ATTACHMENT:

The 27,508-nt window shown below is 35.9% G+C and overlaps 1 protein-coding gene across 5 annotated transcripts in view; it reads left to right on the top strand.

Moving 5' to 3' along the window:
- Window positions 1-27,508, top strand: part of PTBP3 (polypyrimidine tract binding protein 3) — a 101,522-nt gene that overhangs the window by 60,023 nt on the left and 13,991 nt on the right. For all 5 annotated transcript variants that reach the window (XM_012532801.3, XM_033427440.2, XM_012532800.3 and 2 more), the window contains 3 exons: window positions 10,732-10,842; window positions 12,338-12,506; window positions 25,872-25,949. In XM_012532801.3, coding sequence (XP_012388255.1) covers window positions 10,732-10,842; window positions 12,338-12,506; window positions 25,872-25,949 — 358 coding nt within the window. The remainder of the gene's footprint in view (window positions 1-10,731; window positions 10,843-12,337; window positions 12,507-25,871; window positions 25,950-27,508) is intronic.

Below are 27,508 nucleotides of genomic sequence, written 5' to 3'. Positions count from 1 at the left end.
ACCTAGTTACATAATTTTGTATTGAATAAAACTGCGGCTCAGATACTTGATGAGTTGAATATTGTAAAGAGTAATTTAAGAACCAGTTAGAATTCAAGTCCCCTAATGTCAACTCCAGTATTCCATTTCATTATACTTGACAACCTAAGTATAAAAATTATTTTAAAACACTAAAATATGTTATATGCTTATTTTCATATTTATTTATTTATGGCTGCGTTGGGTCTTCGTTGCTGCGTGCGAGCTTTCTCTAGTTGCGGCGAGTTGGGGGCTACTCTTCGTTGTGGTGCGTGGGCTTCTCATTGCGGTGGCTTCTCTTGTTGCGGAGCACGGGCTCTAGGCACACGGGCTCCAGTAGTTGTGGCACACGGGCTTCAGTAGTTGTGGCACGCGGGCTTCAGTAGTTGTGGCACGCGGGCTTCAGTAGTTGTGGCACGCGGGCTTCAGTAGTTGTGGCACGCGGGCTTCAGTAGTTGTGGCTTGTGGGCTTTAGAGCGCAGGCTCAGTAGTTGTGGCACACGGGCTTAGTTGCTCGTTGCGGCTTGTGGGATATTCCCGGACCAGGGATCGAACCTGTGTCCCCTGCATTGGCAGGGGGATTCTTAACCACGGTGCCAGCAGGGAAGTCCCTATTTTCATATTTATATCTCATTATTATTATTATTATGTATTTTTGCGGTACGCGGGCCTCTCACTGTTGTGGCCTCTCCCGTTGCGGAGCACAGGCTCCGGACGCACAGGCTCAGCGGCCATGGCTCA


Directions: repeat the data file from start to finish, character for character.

The 27,508-nt window shown below is 35.9% G+C and overlaps 1 protein-coding gene across 5 annotated transcripts in view; it reads left to right on the top strand.

Moving 5' to 3' along the window:
- Window positions 1-27,508, top strand: part of PTBP3 (polypyrimidine tract binding protein 3) — a 101,522-nt gene that overhangs the window by 60,023 nt on the left and 13,991 nt on the right. For all 5 annotated transcript variants that reach the window (XM_012532801.3, XM_033427440.2, XM_012532800.3 and 2 more), the window contains 3 exons: window positions 10,732-10,842; window positions 12,338-12,506; window positions 25,872-25,949. In XM_012532801.3, coding sequence (XP_012388255.1) covers window positions 10,732-10,842; window positions 12,338-12,506; window positions 25,872-25,949 — 358 coding nt within the window. The remainder of the gene's footprint in view (window positions 1-10,731; window positions 10,843-12,337; window positions 12,507-25,871; window positions 25,950-27,508) is intronic.

Below are 27,508 nucleotides of genomic sequence, written 5' to 3'. Positions count from 1 at the left end.
ACCTAGTTACATAATTTTGTATTGAATAAAACTGCGGCTCAGATACTTGATGAGTTGAATATTGTAAAGAGTAATTTAAGAACCAGTTAGAATTCAAGTCCCCTAATGTCAACTCCAGTATTCCATTTCATTATACTTGACAACCTAAGTATAAAAATTATTTTAAAACACTAAAATATGTTATATGCTTATTTTCATATTTATTTATTTATGGCTGCGTTGGGTCTTCGTTGCTGCGTGCGAGCTTTCTCTAGTTGCGGCGAGTTGGGGGCTACTCTTCGTTGTGGTGCGTGGGCTTCTCATTGCGGTGGCTTCTCTTGTTGCGGAGCACGGGCTCTAGGCACACGGGCTCCAGTAGTTGTGGCACACGGGCTTCAGTAGTTGTGGCACGCGGGCTTCAGTAGTTGTGGCACGCGGGCTTCAGTAGTTGTGGCACGCGGGCTTCAGTAGTTGTGGCACGCGGGCTTCAGTAGTTGTGGCTTGTGGGCTTTAGAGCGCAGGCTCAGTAGTTGTGGCACACGGGCTTAGTTGCTCGTTGCGGCTTGTGGGATATTCCCGGACCAGGGATCGAACCTGTGTCCCCTGCATTGGCAGGGGGATTCTTAACCACGGTGCCAGCAGGGAAGTCCCTATTTTCATATTTATATCTCATTATTATTATTATTATGTATTTTTGCGGTACGCGGGCCTCTCACTGTTGTGGCCTCTCCCGTTGCGGAGCACAGGCTCCGGACGCACAGGCTCAGCGGCCATGGCTCA